Long before starring in the 1981 Universal Pictures release of An American Werewolf in London, actor David Naughton was cheering for the New York Yankees. Growing up in West Hartford,Connecticut,visiting his grandfather on Sundays meant for Naughton watching on of two baseball games on TV.   His dad Joseph Naughton,a teacher,favored the New York Yankees.   The […]

Long before starring in the 1981 Universal Pictures release of An American Werewolf in London, actor David Naughton was cheering for the New York Yankees.

Growing up in West Hartford,Connecticut,visiting his grandfather on Sundays meant for Naughton watching on of two baseball games on TV.   His dad Joseph Naughton,a teacher,favored the New York Yankees.   The Boston Red Sox was granddad's club to root for.

“Whatever game was on we watched,” Naughton recalls at Turning Stone Resort and Casino in Verona,New York,as he prepares to greet horror film fans at the annual Scare-A-Con convention.

Although Naughton,who's TV and film credits range from appearances on The Love Boat,Murder, She Wrote,MacGyver,and The Twilight Zone,to Midnight Madness and Amityville: A New Generation has lived for the past 30 years in Los Angeles,his memories of living on the east coast are fond,and surrounding the Yankees.

“I remember the first game I attended. I was maybe 10-years-old – New York Mets and Cincinnati Reds at the Polo Grounds,” tells Naughton,67. “It was a fun experience,but not exactly happening (the Mets and Reds were a combined 61 games out of first place in the National League in 1963).   But, yeah,I've always loved baseball.”

As the doors open to the Event Center for horror fans,Naughton is making last minute preparations at his table. Several color photographs are being neatly placed for purchase,and a sign stands with them reminding each passerby that signatures are $40.

Naughton cracks a smile,as he reminisces his interactions with various members of the Yankees of the late '70's.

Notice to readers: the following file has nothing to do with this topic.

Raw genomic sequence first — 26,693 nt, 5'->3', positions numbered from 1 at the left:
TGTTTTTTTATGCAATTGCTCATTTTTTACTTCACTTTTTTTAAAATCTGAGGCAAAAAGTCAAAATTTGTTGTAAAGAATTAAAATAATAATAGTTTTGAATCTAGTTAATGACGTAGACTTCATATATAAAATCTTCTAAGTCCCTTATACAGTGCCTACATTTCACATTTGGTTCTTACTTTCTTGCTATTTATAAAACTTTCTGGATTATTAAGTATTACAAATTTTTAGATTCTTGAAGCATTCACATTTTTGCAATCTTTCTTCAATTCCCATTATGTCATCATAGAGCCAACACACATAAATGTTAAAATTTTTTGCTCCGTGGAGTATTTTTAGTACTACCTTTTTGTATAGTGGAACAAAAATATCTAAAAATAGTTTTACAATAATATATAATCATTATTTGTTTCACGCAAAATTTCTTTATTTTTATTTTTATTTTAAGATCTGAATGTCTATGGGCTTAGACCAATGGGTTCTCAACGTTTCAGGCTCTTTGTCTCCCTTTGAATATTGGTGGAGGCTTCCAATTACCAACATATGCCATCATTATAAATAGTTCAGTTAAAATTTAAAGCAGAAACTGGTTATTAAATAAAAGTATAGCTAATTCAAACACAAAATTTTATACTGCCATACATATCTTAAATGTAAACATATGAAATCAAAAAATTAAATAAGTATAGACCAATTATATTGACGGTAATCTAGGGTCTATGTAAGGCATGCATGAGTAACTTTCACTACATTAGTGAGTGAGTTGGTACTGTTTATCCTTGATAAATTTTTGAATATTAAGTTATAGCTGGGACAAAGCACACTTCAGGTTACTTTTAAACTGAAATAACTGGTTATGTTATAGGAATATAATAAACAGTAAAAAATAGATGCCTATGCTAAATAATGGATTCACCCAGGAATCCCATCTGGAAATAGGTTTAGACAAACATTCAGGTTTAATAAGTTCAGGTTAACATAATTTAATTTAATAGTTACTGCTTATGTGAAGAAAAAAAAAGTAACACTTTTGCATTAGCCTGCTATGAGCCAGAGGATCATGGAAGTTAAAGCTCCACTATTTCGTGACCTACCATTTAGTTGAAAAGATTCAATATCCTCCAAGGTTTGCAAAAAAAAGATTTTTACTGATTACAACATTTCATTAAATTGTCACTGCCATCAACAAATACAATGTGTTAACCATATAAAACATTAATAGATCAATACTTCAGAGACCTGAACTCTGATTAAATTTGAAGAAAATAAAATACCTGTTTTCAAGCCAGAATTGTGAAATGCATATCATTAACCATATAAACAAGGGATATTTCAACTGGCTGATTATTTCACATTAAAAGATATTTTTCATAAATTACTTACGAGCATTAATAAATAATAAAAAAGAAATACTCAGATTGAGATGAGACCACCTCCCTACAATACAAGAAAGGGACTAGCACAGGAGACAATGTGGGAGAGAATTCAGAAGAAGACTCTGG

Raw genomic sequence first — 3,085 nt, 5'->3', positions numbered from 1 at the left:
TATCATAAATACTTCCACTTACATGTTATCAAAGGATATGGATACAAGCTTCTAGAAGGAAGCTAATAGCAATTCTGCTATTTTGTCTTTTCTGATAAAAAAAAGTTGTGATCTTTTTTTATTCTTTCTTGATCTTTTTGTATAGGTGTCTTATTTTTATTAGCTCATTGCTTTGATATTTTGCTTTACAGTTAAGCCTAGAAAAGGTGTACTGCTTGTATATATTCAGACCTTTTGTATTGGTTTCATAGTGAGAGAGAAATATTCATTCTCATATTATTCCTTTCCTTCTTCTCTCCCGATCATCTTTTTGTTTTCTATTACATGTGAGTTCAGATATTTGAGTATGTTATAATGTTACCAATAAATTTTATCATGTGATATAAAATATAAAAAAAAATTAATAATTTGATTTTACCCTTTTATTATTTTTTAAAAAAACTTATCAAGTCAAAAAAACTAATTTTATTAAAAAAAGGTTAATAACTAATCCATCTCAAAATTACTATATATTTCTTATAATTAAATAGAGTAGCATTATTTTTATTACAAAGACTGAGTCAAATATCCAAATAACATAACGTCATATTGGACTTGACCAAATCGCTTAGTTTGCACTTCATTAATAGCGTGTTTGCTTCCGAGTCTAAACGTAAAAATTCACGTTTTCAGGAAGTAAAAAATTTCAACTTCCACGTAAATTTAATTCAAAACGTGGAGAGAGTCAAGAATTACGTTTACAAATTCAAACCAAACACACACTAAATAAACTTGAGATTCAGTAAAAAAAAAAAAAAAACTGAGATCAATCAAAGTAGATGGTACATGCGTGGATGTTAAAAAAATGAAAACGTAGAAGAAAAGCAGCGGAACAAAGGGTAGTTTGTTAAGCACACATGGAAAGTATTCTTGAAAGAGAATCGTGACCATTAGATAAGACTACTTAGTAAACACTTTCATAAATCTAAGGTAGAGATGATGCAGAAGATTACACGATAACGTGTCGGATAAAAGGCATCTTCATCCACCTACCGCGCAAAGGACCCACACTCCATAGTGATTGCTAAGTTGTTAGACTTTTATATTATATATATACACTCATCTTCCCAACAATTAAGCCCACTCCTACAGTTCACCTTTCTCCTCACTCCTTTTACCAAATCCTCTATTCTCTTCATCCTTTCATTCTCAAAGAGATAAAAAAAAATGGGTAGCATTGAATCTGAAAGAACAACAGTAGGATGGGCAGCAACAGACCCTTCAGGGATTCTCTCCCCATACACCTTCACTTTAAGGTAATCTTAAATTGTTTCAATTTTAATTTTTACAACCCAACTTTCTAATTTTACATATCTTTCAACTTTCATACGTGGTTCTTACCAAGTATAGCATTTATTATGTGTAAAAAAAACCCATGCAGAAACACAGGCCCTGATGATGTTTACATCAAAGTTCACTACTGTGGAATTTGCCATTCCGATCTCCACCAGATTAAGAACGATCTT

“Reggie (Hall of Famer Reggie Jackson) was personable. Then there was the time Ron Guidry brought me into the Yankee clubhouse for the first time,and Graig Nettles gave me a bat. Ron did a Dr. Pepper TV commercial with me,and was a little nervous at first thinking that he would have to dance in it”.

Among the An American Werewolf photographs for sale on Naughton's table is a glossy of the actor/singer pictured in ad for the soda that he pitched. The ‘Be a Pepper” ad campaign was in full throttle from the late '70's through the early '80's. As Naughton sang the jingle and danced throughout   the commercial,the Connecticut Yankee was as popular as any agent in Hollywood could wish for.

From pitching soda, to acting, singing was another entertaining outlet Naughton was achieving huge success at.   Although in 1979 the ABC short-lived TV series “Makin' It”,which starred Naughton became history, his singing the title song to the show also translated into mega success for him.   Naughton's “Makin' It” reached #5 on the Billboard Top 40 charts in 1979.

Naughton's baseball roots run deep in the east coast.

“I've never settled in making the Dodgers or Angels   as “my teams.”   But, Mike Trout – how did he get away from one of the New York City teams?   What a scoop for the Angels.”

As for Naughton's assessment of this fall's World Series,there's no hiding his opinion of this season's champion Red Sox.

“They (Boston)   were just so good. I'm glad for Alex Cora.   Remember his 18-pitch at-bat (2004)?”